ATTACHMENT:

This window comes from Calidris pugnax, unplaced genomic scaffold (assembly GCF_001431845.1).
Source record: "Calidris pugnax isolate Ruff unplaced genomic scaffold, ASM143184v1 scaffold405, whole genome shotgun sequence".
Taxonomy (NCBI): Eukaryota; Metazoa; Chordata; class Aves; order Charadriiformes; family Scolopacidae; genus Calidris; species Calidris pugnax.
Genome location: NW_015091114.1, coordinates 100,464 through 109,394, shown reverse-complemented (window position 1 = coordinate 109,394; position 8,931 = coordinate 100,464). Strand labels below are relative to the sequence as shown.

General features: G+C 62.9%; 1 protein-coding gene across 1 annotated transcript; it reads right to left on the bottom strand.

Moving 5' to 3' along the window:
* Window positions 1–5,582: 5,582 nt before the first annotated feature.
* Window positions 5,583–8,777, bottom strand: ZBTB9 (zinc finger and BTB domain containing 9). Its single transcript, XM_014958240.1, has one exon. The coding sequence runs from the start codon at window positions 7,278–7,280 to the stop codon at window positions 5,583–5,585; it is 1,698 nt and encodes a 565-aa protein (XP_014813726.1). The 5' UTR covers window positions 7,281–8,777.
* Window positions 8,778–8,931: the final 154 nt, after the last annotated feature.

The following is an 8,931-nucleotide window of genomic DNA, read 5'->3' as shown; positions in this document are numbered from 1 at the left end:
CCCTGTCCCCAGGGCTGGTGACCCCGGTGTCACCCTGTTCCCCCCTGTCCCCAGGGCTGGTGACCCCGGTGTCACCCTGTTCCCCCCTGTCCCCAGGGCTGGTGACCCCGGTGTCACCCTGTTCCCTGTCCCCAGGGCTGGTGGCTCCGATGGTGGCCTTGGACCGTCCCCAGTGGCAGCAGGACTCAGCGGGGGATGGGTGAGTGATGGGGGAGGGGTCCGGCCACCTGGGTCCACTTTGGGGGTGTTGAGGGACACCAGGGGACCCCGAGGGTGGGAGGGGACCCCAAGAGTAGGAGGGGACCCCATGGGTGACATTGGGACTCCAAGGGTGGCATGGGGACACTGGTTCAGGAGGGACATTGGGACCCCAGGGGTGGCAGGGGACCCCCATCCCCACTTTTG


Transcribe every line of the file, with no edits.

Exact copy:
This window comes from Calidris pugnax, unplaced genomic scaffold (assembly GCF_001431845.1).
Source record: "Calidris pugnax isolate Ruff unplaced genomic scaffold, ASM143184v1 scaffold405, whole genome shotgun sequence".
Taxonomy (NCBI): Eukaryota; Metazoa; Chordata; class Aves; order Charadriiformes; family Scolopacidae; genus Calidris; species Calidris pugnax.
Genome location: NW_015091114.1, coordinates 100,464 through 109,394, shown reverse-complemented (window position 1 = coordinate 109,394; position 8,931 = coordinate 100,464). Strand labels below are relative to the sequence as shown.

General features: G+C 62.9%; 1 protein-coding gene across 1 annotated transcript; it reads right to left on the bottom strand.

Moving 5' to 3' along the window:
* Window positions 1–5,582: 5,582 nt before the first annotated feature.
* Window positions 5,583–8,777, bottom strand: ZBTB9 (zinc finger and BTB domain containing 9). Its single transcript, XM_014958240.1, has one exon. The coding sequence runs from the start codon at window positions 7,278–7,280 to the stop codon at window positions 5,583–5,585; it is 1,698 nt and encodes a 565-aa protein (XP_014813726.1). The 5' UTR covers window positions 7,281–8,777.
* Window positions 8,778–8,931: the final 154 nt, after the last annotated feature.

The following is an 8,931-nucleotide window of genomic DNA, read 5'->3' as shown; positions in this document are numbered from 1 at the left end:
CCCTGTCCCCAGGGCTGGTGACCCCGGTGTCACCCTGTTCCCCCCTGTCCCCAGGGCTGGTGACCCCGGTGTCACCCTGTTCCCCCCTGTCCCCAGGGCTGGTGACCCCGGTGTCACCCTGTTCCCTGTCCCCAGGGCTGGTGGCTCCGATGGTGGCCTTGGACCGTCCCCAGTGGCAGCAGGACTCAGCGGGGGATGGGTGAGTGATGGGGGAGGGGTCCGGCCACCTGGGTCCACTTTGGGGGTGTTGAGGGACACCAGGGGACCCCGAGGGTGGGAGGGGACCCCAAGAGTAGGAGGGGACCCCATGGGTGACATTGGGACTCCAAGGGTGGCATGGGGACACTGGTTCAGGAGGGACATTGGGACCCCAGGGGTGGCAGGGGACCCCCATCCCCACTTTTG